Several people have commented on the fact that it was a fast race today.  The conditions definitely were optimal (temp, no wind, dry, etc.) but like Greg H. stated, it was really more due to the fact that there were a lot of fast, fit guys there pushing the hell out of each other.  This in itself made it a great race for so many people (Jonny's epic PR, Galoob's CR, top 10 people sub 50 mins, etc.)

For you stat rats, some lifetime results from Li'l Rhody.  Note that in 2005 I was sick, 2006 I ran Mews instead--wasn't man enough I guess (20:59), and in 2013 I was injured with knee issues.

Not too sure what happened in 2007. Guess I just got excited.  Can you analyze the data and conclude when I really started taking my running/training seriously?

What a fun day.  Now however, I'm wishing I ran an easy shakeout the day after (Monday) for as I'm typing this (Tuesday) I have some soreness in the usual "unusual trail race" places.  Time for rest, a few easy runs and then get back after it.








Tuesday, November 11, 2014

Ketchup

I'm such a slacker lately with this blog.  I'm too lazy (busy?....nah, just lazy) to update weekly mileage/training posts.  I enjoy reading the posts of others but apparently I'm just unfocused and unmotivated.  Since my last entry (Nipmuck Marathon write up), I've done nothing special.  However, I have enjoyed the hell out of running. Here are just a few notable (and some not-so-notable) "highlights" and musings from the past month.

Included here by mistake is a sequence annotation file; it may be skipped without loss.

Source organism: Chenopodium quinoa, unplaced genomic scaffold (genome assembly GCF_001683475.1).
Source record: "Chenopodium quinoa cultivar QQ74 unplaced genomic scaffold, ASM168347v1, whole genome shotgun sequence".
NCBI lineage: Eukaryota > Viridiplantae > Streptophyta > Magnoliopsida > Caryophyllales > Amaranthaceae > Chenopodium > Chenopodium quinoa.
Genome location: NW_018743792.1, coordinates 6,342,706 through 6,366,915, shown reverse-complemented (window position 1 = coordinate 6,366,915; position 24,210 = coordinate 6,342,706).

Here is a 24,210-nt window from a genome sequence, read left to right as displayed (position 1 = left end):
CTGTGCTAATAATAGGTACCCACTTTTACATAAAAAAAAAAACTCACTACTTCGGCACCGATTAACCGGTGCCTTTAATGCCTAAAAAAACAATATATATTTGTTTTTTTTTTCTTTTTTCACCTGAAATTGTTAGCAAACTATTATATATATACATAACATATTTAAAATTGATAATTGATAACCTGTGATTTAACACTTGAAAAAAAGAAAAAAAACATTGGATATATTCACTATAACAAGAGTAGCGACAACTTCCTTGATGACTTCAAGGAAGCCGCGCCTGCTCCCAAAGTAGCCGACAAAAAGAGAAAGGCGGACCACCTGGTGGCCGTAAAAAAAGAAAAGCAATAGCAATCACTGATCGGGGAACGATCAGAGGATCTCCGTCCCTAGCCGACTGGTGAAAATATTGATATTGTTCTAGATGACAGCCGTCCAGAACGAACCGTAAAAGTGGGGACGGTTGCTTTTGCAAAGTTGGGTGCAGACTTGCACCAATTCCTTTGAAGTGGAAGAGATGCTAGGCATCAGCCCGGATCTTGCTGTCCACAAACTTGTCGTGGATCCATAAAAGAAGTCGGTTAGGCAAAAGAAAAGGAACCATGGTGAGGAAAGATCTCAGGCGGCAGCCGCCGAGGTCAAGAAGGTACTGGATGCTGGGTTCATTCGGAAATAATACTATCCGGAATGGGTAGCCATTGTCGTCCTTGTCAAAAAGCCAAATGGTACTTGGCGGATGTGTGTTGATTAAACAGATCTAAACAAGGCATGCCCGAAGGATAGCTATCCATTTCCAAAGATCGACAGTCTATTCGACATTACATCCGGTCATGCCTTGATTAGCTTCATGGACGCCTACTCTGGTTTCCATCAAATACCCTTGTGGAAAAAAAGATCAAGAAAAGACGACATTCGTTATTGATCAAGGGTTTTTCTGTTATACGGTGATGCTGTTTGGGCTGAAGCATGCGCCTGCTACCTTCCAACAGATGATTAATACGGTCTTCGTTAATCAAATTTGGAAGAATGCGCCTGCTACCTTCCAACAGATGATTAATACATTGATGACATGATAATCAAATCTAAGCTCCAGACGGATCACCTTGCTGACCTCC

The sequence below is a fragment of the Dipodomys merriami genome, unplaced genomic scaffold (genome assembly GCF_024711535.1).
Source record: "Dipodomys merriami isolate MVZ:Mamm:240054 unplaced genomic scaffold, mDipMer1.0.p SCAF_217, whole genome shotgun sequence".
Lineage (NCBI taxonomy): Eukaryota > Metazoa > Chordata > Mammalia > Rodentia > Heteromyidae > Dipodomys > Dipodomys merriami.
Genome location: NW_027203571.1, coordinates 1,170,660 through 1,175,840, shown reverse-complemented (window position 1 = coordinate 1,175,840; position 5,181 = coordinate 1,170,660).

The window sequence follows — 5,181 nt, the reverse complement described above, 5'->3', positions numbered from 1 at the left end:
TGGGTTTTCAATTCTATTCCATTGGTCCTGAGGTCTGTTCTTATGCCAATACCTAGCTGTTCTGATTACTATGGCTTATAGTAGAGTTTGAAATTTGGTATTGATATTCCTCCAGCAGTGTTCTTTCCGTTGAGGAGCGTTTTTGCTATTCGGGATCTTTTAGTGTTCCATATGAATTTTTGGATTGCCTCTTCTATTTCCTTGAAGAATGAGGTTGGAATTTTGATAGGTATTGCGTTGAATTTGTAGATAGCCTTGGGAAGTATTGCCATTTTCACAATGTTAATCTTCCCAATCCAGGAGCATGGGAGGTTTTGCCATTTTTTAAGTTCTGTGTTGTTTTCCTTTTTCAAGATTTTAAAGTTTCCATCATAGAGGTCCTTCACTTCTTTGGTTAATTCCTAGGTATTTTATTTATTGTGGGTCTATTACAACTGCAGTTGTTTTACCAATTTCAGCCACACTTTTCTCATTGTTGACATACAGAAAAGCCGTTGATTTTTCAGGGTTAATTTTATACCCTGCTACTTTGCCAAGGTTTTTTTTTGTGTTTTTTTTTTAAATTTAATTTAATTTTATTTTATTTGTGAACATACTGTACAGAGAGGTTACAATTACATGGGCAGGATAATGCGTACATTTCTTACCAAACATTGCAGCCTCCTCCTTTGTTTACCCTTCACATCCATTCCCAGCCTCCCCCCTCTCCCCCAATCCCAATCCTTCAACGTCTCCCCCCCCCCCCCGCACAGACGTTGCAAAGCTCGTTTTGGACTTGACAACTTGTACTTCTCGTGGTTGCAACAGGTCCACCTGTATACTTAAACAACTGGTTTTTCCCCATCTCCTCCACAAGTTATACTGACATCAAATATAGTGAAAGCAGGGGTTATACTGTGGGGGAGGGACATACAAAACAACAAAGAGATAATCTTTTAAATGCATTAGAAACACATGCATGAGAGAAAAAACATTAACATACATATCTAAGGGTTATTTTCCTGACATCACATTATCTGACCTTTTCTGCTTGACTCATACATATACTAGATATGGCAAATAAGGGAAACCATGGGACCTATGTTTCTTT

There'll be no gambling at Bushwood!




~ I've been really NOT enjoying my job lately.  Too much like a "business" (said in a Judge Elihu
Smails "Caddyshack" voice), and driven around just test scores and data gathering.  What are we doing?!?  I found myself coming home stressed out, headaches, totally fucking miserable, and taking out my emotions on my family around me.  Luckily, running helped me alleviate stress and put things in perspective.  What would we do without it?

~ I have had the privilege (honor?) of running a few times the Matt Pelletier, of Hartford Marathon recent fame--and on TRAILS no less!  Jonny is friends with him and set up a few early morning trail runs in West Greenwich and in Arcadia.  The first time it was strange ('holy shit I'm running with MP!') but the second time was relaxed and more casual/fun.  It is funny to note that he is slower on trails and mentioned several times about having difficulty with footing and "keeping up with us".  Ha!  If only I could throw down 5:10 miles for 26.2 on roads.
with



Big buck putting down a little
Eau de Muddy